I loved your first line about recipes being a dime a dozen. I'm working on a very simple recipe that's in the same category. There are recipes for it everywhere and I can't come up with a good title. Seeing the way you worked this recipe with a story reminds me of what a great and personal job we as bloggers have. I truly love how you wove it all together yet again with your verbal artistry. Great job.
It's definitely a tease - a reference to the tensions (and outright war) that has been going on between Russian and Ukraine for ages. Ukraine is fairly divided in its allegiances - Eastern Ukraine supports Russia more, while the West is for independence. Of course, this is a VERY GENERALIZED statement to describe a very complex issue... Hope I don't get any hate mail from this!
Kellie, I think it's these simple recipes that resonate with people the most. Sure, beautiful, elaborate cakes get clicks on Pinterest and Instagram.... But people go back and search and organically end up at those recipes that are simple: eggs, cabbage, soup... The list goes on. I can't wait to see what your "simple" recipe is!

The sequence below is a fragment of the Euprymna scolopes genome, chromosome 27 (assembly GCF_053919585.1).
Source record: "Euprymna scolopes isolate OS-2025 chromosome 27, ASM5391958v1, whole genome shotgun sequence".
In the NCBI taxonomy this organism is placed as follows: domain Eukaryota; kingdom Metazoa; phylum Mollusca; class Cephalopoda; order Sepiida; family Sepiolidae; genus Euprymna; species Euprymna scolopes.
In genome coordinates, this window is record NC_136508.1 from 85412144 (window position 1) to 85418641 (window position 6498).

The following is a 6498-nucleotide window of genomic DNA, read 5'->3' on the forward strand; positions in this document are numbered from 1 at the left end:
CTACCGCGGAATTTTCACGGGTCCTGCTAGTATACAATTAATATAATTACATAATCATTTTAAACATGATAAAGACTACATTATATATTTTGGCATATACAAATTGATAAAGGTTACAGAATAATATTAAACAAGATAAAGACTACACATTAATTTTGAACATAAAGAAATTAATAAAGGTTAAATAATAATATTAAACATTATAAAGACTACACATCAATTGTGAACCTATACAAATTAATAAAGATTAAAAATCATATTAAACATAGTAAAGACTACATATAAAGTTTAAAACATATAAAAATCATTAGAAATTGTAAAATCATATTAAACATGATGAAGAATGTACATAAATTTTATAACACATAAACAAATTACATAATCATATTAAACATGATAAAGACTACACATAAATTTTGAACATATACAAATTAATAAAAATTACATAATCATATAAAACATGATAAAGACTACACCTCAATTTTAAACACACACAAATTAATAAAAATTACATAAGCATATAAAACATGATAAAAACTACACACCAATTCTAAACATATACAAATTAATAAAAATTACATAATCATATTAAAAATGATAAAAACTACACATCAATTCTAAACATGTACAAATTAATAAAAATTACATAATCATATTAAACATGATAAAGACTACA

I don't think I've ever had borscht, but it sounds and looks absolutely delicious!!
Madeline, it's incredible simple - and it will change what you think of Russian food and possibly, beets in general! I love it.
I love stories like these from you! You are the best food-storyteller!!
I thought this one should resonate with you 🙂 Thank you for your support, Berta - it makes writing these posts worthwhile.
You say to add vinegar "to taste" but if this is the first time ever making borscht, what "taste" should one be after? How sour... how much is too much?
Just a little! You're not looking to make pickles, but there should be a pleasant tangy taste. I would start with one teaspoon and increase as needed.
Delicious recipe! I just made it and it was soooo nostalgic of my time in Poland! I would like to visit Ukraine some day. Tomorrow I'm gonna eat it while rooting for Ukraine on Eurovision!
We made this tonight! It came out lovely. The color was so rich and the flavor was perfect.
It's such a good, easy soup!